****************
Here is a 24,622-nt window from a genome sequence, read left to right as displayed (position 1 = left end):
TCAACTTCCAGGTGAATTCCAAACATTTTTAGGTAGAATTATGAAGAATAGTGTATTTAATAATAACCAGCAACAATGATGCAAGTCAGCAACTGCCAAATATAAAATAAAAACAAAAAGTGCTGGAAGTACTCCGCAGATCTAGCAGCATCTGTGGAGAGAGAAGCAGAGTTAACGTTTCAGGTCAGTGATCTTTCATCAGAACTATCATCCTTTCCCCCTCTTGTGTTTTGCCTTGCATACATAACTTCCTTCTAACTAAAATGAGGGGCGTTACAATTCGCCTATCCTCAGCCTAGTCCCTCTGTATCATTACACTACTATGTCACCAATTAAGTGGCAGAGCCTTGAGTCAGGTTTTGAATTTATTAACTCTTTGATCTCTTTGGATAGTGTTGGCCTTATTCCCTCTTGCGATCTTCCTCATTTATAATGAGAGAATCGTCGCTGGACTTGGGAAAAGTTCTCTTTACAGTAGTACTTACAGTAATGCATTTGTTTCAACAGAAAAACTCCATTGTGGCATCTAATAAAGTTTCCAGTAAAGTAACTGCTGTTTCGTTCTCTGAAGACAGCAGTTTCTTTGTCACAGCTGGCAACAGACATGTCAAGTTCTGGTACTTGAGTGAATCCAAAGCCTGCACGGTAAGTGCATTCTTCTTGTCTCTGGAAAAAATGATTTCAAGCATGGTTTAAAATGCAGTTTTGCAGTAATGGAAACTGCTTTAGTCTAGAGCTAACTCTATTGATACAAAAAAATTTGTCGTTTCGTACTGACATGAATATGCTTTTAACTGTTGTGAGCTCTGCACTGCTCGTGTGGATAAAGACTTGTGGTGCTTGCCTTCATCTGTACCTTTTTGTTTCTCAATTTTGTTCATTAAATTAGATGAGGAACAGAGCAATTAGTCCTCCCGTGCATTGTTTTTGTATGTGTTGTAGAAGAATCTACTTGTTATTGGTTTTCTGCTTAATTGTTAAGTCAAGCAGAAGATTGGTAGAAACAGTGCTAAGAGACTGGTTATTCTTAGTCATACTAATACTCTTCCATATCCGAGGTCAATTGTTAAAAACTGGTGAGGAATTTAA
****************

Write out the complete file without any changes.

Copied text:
Here is a 24,622-nt window from a genome sequence, read left to right as displayed (position 1 = left end):
TCAACTTCCAGGTGAATTCCAAACATTTTTAGGTAGAATTATGAAGAATAGTGTATTTAATAATAACCAGCAACAATGATGCAAGTCAGCAACTGCCAAATATAAAATAAAAACAAAAAGTGCTGGAAGTACTCCGCAGATCTAGCAGCATCTGTGGAGAGAGAAGCAGAGTTAACGTTTCAGGTCAGTGATCTTTCATCAGAACTATCATCCTTTCCCCCTCTTGTGTTTTGCCTTGCATACATAACTTCCTTCTAACTAAAATGAGGGGCGTTACAATTCGCCTATCCTCAGCCTAGTCCCTCTGTATCATTACACTACTATGTCACCAATTAAGTGGCAGAGCCTTGAGTCAGGTTTTGAATTTATTAACTCTTTGATCTCTTTGGATAGTGTTGGCCTTATTCCCTCTTGCGATCTTCCTCATTTATAATGAGAGAATCGTCGCTGGACTTGGGAAAAGTTCTCTTTACAGTAGTACTTACAGTAATGCATTTGTTTCAACAGAAAAACTCCATTGTGGCATCTAATAAAGTTTCCAGTAAAGTAACTGCTGTTTCGTTCTCTGAAGACAGCAGTTTCTTTGTCACAGCTGGCAACAGACATGTCAAGTTCTGGTACTTGAGTGAATCCAAAGCCTGCACGGTAAGTGCATTCTTCTTGTCTCTGGAAAAAATGATTTCAAGCATGGTTTAAAATGCAGTTTTGCAGTAATGGAAACTGCTTTAGTCTAGAGCTAACTCTATTGATACAAAAAAATTTGTCGTTTCGTACTGACATGAATATGCTTTTAACTGTTGTGAGCTCTGCACTGCTCGTGTGGATAAAGACTTGTGGTGCTTGCCTTCATCTGTACCTTTTTGTTTCTCAATTTTGTTCATTAAATTAGATGAGGAACAGAGCAATTAGTCCTCCCGTGCATTGTTTTTGTATGTGTTGTAGAAGAATCTACTTGTTATTGGTTTTCTGCTTAATTGTTAAGTCAAGCAGAAGATTGGTAGAAACAGTGCTAAGAGACTGGTTATTCTTAGTCATACTAATACTCTTCCATATCCGAGGTCAATTGTTAAAAACTGGTGAGGAATTTAA